Anonymity And Identity In News Media: What? Why? Who?

March 22nd, 2010 by bruno boutot
@mathewi I agree about persistent identity. I agree that hosts getting involved is key. And I think that anonymity has become a big problem. #

This is good news. #

  • there can be several degrees of identity, either decided by the site or by the member,
  • and these different degrees can vary from one context to another, on the same site.
What is clear here, and what must be stated from the start, is that this discussion is about reader participation in online news media. The rules could be (and are) different in other kinds of communities. #

we *allow* people to comment on *our* work when it is *done.* insulting #

People familiar with his blog and his book What Would Google Do? know exactly what he means: that readers should be involved in the whole news process, from choosing the topic to participating in research to commenting, to adding information and following up. #

I believe that one of the principles of running a media site is that you should open up interaction to as many people as possible. #

I see two points here. The first is that I agree with Mathew that involvement should be progressive. If the objective is participation, we have to offer a scale of participation from the most simple involvement (anonymous voting as in The Huffington Post, for example), to full identity with access to all past contributions (as for Mathew Haughey in MetaFilter, for example). #

“Give the people control of media, they will use it. The corollary: Don’t give the people control of media, and you will lose.” #

If you read Steve Buttry and Jeff Jarvis, you know that the only way for news media to survive and prosper on the Web is through the participation of our communities. #

MODERATORS SHOULD NEVER BE ANONYMOUS! #

I am surprised when I visit the greatest news media in the world (at least in New-York, Montreal, London, Paris) and not only moderators are anonymous but some of these media outsource moderation! I know: it goes hand in hand with the idea that moderation is akin to police duty. #

bruno boutot

Statégies de médias sur le Web: médias sociaux, communautés, commerce #

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8 Responses to “Anonymity And Identity In News Media: What? Why? Who?”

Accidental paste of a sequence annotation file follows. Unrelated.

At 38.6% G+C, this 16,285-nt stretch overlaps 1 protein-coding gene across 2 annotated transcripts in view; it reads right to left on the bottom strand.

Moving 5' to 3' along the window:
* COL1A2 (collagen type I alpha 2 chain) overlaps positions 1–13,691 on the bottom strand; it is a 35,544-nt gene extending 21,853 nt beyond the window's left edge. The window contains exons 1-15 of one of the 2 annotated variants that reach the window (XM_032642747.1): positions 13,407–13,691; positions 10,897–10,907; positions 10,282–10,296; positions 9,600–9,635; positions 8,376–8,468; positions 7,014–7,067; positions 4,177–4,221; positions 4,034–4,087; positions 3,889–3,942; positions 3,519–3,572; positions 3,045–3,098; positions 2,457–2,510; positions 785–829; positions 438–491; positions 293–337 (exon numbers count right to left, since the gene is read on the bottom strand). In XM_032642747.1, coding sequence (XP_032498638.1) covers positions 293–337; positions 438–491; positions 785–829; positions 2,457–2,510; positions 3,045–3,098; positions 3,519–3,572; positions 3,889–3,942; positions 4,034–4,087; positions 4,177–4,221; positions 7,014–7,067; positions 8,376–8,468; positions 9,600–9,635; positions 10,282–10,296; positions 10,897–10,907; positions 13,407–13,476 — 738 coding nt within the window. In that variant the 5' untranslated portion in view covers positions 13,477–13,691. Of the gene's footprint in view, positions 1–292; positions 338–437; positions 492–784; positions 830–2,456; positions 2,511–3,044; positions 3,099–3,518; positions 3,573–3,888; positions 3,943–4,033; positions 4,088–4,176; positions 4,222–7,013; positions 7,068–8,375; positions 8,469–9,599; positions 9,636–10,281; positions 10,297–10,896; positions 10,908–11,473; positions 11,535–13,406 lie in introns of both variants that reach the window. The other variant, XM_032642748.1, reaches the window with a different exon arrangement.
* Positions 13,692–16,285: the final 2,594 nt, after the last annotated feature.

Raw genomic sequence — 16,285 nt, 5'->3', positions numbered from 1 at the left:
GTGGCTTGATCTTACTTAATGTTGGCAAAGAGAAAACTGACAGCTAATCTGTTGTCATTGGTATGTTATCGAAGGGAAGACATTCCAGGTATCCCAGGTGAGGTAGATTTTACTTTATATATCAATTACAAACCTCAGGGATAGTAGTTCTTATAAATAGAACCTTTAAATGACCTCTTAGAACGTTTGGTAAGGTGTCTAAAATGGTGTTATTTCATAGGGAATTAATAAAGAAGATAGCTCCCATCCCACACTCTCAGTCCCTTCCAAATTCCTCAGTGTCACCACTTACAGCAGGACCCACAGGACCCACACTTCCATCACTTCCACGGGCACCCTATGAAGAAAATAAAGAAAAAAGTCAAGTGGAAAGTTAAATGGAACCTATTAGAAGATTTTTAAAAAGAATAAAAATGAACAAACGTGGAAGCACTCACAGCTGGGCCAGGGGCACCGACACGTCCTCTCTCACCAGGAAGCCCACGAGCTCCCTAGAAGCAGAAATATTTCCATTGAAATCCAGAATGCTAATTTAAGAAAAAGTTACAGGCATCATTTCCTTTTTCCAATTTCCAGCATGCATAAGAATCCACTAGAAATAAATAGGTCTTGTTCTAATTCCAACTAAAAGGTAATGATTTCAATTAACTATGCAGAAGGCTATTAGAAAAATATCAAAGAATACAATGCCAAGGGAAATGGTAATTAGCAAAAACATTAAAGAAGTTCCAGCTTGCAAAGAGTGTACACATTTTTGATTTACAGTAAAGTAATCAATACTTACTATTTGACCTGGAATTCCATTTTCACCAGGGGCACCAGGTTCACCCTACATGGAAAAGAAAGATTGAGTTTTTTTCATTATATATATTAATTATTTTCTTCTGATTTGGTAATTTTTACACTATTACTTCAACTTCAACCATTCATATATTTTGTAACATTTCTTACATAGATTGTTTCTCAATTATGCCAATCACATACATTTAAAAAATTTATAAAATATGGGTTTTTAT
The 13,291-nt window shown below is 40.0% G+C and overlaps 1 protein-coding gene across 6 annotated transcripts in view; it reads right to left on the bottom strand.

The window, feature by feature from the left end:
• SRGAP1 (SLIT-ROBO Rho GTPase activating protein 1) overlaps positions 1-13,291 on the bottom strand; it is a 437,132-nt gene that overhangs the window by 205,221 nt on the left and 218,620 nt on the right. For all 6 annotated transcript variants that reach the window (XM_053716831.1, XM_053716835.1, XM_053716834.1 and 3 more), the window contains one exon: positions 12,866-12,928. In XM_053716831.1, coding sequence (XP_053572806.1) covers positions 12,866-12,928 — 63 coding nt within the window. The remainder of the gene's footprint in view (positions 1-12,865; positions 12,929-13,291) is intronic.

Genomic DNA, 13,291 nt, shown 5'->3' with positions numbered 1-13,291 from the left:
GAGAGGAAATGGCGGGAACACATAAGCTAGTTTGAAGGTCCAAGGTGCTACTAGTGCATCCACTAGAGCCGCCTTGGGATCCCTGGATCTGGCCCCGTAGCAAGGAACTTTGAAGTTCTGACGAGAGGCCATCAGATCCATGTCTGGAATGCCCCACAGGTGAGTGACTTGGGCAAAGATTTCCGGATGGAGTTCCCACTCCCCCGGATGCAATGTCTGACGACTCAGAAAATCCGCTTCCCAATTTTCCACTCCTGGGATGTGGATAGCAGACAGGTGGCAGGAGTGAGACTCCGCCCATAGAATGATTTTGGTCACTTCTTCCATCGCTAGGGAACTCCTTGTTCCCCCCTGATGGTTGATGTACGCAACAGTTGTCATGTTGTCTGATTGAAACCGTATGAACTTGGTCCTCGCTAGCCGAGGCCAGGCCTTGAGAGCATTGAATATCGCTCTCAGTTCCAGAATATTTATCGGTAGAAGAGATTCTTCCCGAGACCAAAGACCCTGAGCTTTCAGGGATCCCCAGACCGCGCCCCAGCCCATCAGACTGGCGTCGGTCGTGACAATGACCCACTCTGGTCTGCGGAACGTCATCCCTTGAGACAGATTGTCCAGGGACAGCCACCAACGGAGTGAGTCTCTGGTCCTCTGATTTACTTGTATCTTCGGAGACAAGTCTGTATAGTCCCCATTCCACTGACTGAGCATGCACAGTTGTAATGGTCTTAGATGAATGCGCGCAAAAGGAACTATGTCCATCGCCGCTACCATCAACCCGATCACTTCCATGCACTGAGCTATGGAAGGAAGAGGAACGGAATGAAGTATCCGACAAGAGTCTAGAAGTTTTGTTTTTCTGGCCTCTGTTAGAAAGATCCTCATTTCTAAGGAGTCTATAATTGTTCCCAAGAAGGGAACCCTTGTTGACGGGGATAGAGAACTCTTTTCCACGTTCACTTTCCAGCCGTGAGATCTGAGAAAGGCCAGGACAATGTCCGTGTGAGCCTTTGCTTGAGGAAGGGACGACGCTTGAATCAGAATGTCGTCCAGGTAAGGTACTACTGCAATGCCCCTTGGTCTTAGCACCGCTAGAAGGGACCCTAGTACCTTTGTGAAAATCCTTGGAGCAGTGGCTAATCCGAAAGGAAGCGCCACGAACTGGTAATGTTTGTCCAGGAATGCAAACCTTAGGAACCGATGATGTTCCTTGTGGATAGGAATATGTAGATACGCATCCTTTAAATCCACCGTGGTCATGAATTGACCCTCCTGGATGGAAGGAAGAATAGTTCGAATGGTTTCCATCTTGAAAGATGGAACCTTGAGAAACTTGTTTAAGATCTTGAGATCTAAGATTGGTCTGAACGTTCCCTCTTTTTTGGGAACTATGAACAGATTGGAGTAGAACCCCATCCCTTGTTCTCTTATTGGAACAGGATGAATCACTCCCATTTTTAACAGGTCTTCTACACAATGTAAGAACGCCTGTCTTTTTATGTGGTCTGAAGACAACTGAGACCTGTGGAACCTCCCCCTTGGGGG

1. stevebuttry Says:

    Excellent Qs & As in the anonymity-identity discussion from @brunoboutot: What? Why? Who? http://bit.ly/9Ch6WZ

    This comment was originally posted on Twitter

  2. themedia Says:

    A wonderful post to consult when you think of questions of anonymity and identity on media sites: http://bit.ly/bnmcyG

    This comment was originally posted on Twitter

  3. Jeremy Zilar Says:

    At Danah Boyd’s keynote presentation at SXSW this year, she brought up a good point about a user’s notion of privacy (which is similar but not the same as anonymity). Danah roughly said,
    Privacy is letting your users have control of how they engage with you.

    I thought that was an interesting point to bring up.
    Great post. I am sure to use this as a reference.

  4. brunoboutot Says:

    Thanks, Jeremy, this is great.
    I had bookmarked danah’s talk but hadn’t taken the time to read it.
    I will, now.
    “Letting your users have control of how they engage with you” is a great policy statement for welcoming people in.

  5. Chronotope Says:

    Anonymity And Identity In News Media: What? Why? Who? http://ff.im/-i8enZ

    This comment was originally posted on Twitter

  6. This Week in Review: Anonymous news comments, two big media law cases, and a health coverage critique » Nieman Journalism Lab Says:

    [...] and news futurist Jeff Jarvis and French journalist Bruno Boutot zoom out on the issue a bit, with Jarvis arguing that commenting is an insulting, inferior form of [...]

  7. brunoboutot Says:

    Here is the complete quote from the above Nieman Lab weekly round up:

    J-prof and news futurist Jeff Jarvis and French journalist Bruno Boutot zoom out on the issue a bit, with Jarvis arguing that commenting is an insulting, inferior form of communication for news organizations to offer, and they should instead initiate more interactive, empowering communication earlier in the journalistic process. Boutot builds on that to say that newspapers need to invite readers into the process to build trust and survive, and outlines a limited place for anonymity in that goal.

    A few precisions:
    - I don’t think Jarvis is a “news futurist”. I think he is a “news realist”. It’s an important nuance because I believe that news media that don’t get the urgency of Jarvis’ observations will die. The time to host communities in news media on the Web is right now: this opportunity will be seized by mainstream media or by newcomers, then it will be too late.
    - without presuming what Jarvis himself meant by “insulting” about comments, my understanding is not that “comments are insulting” but that “reducing readers’ input to comments is insulting”.
    - on a personal note, while it can be said that I am French (I was born in France), I have worked as a journalist, in French, in Montreal for the past 32 years; so I am more Canadian or Quebecois but if you ask me, I am a journalist from Montreal. :-)

  8. This Week in Review: Anonymous news comments, two big media law cases, and a health coverage critique | Mark Coddington Says:

    [...] and news futurist Jeff Jarvis and French journalist Bruno Boutot zoom out on the issue a bit, with Jarvis arguing that commenting is an insulting, inferior form of [...]

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